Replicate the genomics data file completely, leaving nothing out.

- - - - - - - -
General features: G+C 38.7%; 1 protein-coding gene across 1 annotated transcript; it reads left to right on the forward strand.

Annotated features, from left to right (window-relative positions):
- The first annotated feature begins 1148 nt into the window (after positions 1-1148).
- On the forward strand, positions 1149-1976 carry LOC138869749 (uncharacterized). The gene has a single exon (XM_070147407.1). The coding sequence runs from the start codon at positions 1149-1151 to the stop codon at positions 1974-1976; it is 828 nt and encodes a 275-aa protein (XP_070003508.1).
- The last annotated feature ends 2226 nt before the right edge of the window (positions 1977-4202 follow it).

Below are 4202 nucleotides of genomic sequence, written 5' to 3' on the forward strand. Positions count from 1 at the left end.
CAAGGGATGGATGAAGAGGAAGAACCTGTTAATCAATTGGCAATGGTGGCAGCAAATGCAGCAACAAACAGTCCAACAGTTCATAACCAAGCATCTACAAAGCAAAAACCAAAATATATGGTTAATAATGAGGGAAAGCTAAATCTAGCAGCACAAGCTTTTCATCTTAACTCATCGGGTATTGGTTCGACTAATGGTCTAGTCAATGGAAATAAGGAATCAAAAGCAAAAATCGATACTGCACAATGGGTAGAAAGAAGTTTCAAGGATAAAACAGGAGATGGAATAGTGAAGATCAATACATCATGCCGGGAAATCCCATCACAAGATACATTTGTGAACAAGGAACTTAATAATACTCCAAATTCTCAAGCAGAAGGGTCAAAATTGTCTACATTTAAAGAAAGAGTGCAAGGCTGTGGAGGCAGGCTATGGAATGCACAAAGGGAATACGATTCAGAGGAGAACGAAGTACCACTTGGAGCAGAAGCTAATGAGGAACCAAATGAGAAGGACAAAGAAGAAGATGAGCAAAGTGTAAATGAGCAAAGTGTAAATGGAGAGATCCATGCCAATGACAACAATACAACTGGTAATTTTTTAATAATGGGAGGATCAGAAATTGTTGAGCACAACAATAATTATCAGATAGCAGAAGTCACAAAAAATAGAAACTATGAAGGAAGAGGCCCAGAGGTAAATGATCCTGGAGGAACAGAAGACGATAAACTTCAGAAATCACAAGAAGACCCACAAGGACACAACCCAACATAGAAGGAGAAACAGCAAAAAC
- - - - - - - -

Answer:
General features: G+C 38.7%; 1 protein-coding gene across 1 annotated transcript; it reads left to right on the forward strand.

Annotated features, from left to right (window-relative positions):
- The first annotated feature begins 1148 nt into the window (after positions 1-1148).
- On the forward strand, positions 1149-1976 carry LOC138869749 (uncharacterized). The gene has a single exon (XM_070147407.1). The coding sequence runs from the start codon at positions 1149-1151 to the stop codon at positions 1974-1976; it is 828 nt and encodes a 275-aa protein (XP_070003508.1).
- The last annotated feature ends 2226 nt before the right edge of the window (positions 1977-4202 follow it).

Below are 4202 nucleotides of genomic sequence, written 5' to 3' on the forward strand. Positions count from 1 at the left end.
CAAGGGATGGATGAAGAGGAAGAACCTGTTAATCAATTGGCAATGGTGGCAGCAAATGCAGCAACAAACAGTCCAACAGTTCATAACCAAGCATCTACAAAGCAAAAACCAAAATATATGGTTAATAATGAGGGAAAGCTAAATCTAGCAGCACAAGCTTTTCATCTTAACTCATCGGGTATTGGTTCGACTAATGGTCTAGTCAATGGAAATAAGGAATCAAAAGCAAAAATCGATACTGCACAATGGGTAGAAAGAAGTTTCAAGGATAAAACAGGAGATGGAATAGTGAAGATCAATACATCATGCCGGGAAATCCCATCACAAGATACATTTGTGAACAAGGAACTTAATAATACTCCAAATTCTCAAGCAGAAGGGTCAAAATTGTCTACATTTAAAGAAAGAGTGCAAGGCTGTGGAGGCAGGCTATGGAATGCACAAAGGGAATACGATTCAGAGGAGAACGAAGTACCACTTGGAGCAGAAGCTAATGAGGAACCAAATGAGAAGGACAAAGAAGAAGATGAGCAAAGTGTAAATGAGCAAAGTGTAAATGGAGAGATCCATGCCAATGACAACAATACAACTGGTAATTTTTTAATAATGGGAGGATCAGAAATTGTTGAGCACAACAATAATTATCAGATAGCAGAAGTCACAAAAAATAGAAACTATGAAGGAAGAGGCCCAGAGGTAAATGATCCTGGAGGAACAGAAGACGATAAACTTCAGAAATCACAAGAAGACCCACAAGGACACAACCCAACATAGAAGGAGAAACAGCAAAAAC